Of Mice and Men represents an experiment in form, which Steinbeck described as “a kind of playable novel, written in a novel form but so scened and set that it can be played as it stands.” A rarity in American letters, it achieved remarkable success as a novel, a Broadway play, and three acclaimed films. This edition features an introduction by Susan Shillinglaw, one of today’s leading Steinbeck scholars.

For more than seventy years, Penguin has been the leading publisher of classic literature in the English-speaking world. With more than 1,700 titles, Penguin Classics represents a global bookshelf of the best works throughout history and across genres and disciplines. Readers trust the series to provide authoritative texts enhanced by introductions and notes by distinguished scholars and contemporary authors, as well as up-to-date translations by award-winning translators.


From the Trade Paperback edition.
Billy Coffey has been compared to both Flannery O'Connor and Shirley Jackson. Journey with him to Mattingly, VA, and discover what marks the boundary between a miracle from God and the imagination of a child.

“An inspirational and atmospheric tale.” —Library Journal, starred review of When Mockingbirds Sing

Leah is a child from Away, isolated from her peers because of her stutter. After her family moves to Mattingly, she begins painting scenes that are epic in scope, brilliant in detail, and suffused with rich, prophetic imagery. When the event foreshadowed in the first painting dramatically comes true, the town takes notice.

Leah attributes her ability to foretell the future to an invisible friend she calls the Rainbow Man. Some of the townsfolk are enchanted with her. Others fear her. But there is one thing they all agree on—there is no such thing as the Rainbow Man.

The town minister is unraveled by the notion that a mere child with no formal training may be hearing from God more clearly than he does.

While the town bickers over what to do with this strange child, the content of Leah’s paintings grows darker. Still, Leah insists that the Rainbow Man’s heart is pure.

Then a dramatic and tragic turn of events leaves the town reeling and places everyone’s lives in danger. The people of Mattingly face a single choice:

Will they cling to what they know . . . or embrace the things Leah believes in that cannot be seen?

Includes a sneak peek at Coffey's novel The Curse of Crow Hollow.

“This intriguing read challenges mainstream religious ideas of how God might be revealed to both the devout and the doubtful.” —Publishers Weekly on When Mockingbirds Sing

“The Devil Walks in Mattingly . . . recalls Flannery O’Connor with its glimpses of the grotesque and supernatural.” —BookPage

“Coffey entrances readers with this quiet tale of love, loss, and deciding what matters most in life.” —Publishers Weekly on Steal Away Home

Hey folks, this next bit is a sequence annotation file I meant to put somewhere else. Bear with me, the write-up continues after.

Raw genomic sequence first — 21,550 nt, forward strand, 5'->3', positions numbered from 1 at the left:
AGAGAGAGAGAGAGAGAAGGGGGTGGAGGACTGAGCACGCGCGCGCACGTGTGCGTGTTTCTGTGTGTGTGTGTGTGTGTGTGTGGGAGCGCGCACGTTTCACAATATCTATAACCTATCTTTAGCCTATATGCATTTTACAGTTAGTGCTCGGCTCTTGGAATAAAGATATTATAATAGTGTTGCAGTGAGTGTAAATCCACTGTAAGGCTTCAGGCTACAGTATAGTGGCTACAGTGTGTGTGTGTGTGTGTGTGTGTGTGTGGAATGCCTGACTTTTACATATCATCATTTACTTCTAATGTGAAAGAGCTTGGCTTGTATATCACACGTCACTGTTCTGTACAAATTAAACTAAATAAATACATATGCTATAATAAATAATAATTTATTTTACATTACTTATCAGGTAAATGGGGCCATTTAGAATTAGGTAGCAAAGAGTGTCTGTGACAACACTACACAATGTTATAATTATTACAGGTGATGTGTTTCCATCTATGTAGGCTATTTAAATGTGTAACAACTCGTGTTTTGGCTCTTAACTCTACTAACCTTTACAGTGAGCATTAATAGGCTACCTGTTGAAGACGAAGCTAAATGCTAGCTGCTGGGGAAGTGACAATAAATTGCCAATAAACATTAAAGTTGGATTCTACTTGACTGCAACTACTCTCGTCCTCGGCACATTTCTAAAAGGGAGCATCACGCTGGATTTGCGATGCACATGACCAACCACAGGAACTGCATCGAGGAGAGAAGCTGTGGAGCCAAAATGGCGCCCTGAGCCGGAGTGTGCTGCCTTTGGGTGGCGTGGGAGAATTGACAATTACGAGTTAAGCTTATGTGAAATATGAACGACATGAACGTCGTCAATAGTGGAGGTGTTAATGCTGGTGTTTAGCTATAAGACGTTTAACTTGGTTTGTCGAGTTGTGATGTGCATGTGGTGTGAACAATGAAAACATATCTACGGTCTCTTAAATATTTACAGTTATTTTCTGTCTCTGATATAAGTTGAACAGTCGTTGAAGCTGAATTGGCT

“Baseball fans will love the behind-the-scenes peek into a night game in the Major Leagues, but even non-baseball fans will be pulled into the beauty and tension of Coffey’s writing, the lovely and tragic Blue Ridge Mountain settings, and his compelling characters who make both selfless and heartbreaking choices. This is a powerful story of grief, love, forgiveness, and holy mystery, and I loved it. Billy Coffey is a master storyteller.” —Lauren Denton, USA Today bestselling author of The Hideaway, for Steal Away Home

“Coffey beautifully renders a thought-provoking story about the stony path toward spiritual enlightenment . . . [a] powerful, inspirational story centered on the bittersweet nature of grace and redemption.” —Shelf Awareness on Steal Away Home

“Billy Coffey is one of the most lyrical writers of our time . . . we leave his imaginary world hungry for more, eager for another serving of Coffey's tremendous talent.” —Julie Cantrell, New York Times bestselling author of Into the Free and Perennials

“This rich and masterful tale is touched by the miraculous and is cleverly delivered as the first-person recollections of a seasoned catcher. Fans of America’s favorite pastime will enjoy this book from page one.” —RT Book Reviews on Steal Away Home

“Billy Coffey is a minstrel who writes with intense depth of feeling and vibrant rich description.” —Robert Whitlow, bestselling author of The List and The Confession

Billy Coffey has been compared to both Flannery O'Connor and Shirley Jackson. Journey with him to Mattingly, VA, and discover what marks the boundary between a miracle from God and the imagination of a child.

“An inspirational and atmospheric tale.” —Library Journal, starred review of When Mockingbirds Sing

Leah is a child from Away, isolated from her peers because of her stutter. After her family moves to Mattingly, she begins painting scenes that are epic in scope, brilliant in detail, and suffused with rich, prophetic imagery. When the event foreshadowed in the first painting dramatically comes true, the town takes notice.